More On Talent/Character Balancing
Defined loosely as moral or ethical strength, character has never mattered more to those who assess college football players. It is a complicated element that encompasses not only a player's body of work on the field, but his police record (if applicable), work ethic, sense of team and passion for the game.
The New England Patriots won three of four Super Bowls by seeking athletes who were willing to subjugate themselves for the good of the team; the selflessness of two-way player Troy Brown is a good example. The Pittsburgh Steelers, who place a similar premium on character, captured this year's Super Bowl title in Detroit.
"It's always important to get good people as well as good players," Steelers director of football operations Kevin Colbert said. "From the Steelers' point of view, from top to bottom, ownership demands that character is a big factor in this organization."
"You can't lose sight of a guy's physical skills on tape, but even good organizations have been hurt by drafting people whose character is questionable," said Scot McCloughan, the 49ers' vice president of player personnel. "Ninety percent of the time, it will bite you in the ass.
"Work ethic, passion for the game equals character," the 49ers' McCloughan said. "My job is to explain to Coach [Mike] Nolan what [a prospect] brings to the table. Is his work ethic going to cause offseason [workout] problems?"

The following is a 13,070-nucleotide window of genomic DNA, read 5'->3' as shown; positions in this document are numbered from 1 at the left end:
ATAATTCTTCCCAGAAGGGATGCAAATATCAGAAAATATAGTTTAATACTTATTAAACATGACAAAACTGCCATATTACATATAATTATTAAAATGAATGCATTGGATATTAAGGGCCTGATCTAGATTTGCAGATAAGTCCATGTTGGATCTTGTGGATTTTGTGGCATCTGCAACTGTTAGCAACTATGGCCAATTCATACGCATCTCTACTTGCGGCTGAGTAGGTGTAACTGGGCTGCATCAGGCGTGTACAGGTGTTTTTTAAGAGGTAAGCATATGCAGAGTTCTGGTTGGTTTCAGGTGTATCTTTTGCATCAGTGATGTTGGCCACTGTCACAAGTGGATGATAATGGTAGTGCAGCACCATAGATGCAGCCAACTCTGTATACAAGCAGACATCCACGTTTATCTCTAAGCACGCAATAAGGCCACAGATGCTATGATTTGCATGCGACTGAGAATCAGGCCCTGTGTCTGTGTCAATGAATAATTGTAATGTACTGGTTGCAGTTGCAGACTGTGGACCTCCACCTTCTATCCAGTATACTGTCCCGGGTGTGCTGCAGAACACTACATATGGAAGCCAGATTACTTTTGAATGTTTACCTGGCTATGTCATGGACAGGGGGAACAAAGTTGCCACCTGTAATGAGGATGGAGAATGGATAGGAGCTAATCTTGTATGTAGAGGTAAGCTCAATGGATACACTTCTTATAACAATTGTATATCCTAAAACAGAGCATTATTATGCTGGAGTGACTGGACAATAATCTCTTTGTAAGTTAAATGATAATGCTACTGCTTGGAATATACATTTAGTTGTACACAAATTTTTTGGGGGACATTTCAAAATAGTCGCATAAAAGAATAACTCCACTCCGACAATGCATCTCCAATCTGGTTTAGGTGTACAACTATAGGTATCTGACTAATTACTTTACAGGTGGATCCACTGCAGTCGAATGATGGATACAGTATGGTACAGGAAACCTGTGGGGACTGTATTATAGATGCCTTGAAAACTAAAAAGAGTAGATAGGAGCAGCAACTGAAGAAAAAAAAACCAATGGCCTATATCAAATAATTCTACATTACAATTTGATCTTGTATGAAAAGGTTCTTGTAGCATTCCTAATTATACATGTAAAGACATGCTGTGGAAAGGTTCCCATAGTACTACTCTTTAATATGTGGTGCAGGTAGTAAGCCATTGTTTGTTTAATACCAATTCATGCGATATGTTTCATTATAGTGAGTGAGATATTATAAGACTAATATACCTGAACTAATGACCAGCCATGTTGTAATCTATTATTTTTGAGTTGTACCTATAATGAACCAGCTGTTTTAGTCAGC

"Is the guy doing the extra things he needs to do, or is he the first one out of the building at the end of the day?" said Green, director of scouting for ESPN.com's Scouts Inc. "Does the guy like football? I would rather take a player with a little bit of baggage over a player with no heart or [who] doesn't like football.
"More and more, I think you'll see teams become more careful about the kind of player they draft and sign as free agents," Seattle Seahawks coach Mike Holmgren said at last month's annual league meetings in Orlando, Fla. "No one wants a disruptive situation on his roster. There is too much at stake. Without naming names, we've seen too much of it recently. Teams are getting tired of it."
When asked why, with the better salary-cap situation, San Francisco didn't pursue the free-agent market more aggressively in the offseason, he had a ready, blunt response: "Because, in a lot of cases, those guys are out there for reasons."
As for general draft philosophy, Nolan, no newcomer to the NFL as a former defensive coordinator, said, "There are going to be teams that will take chances and don't put as much value (in character).
"It's the pretty girl thing versus the one who can cook. Looks wear off, and then it's, 'My God, what did I do?"
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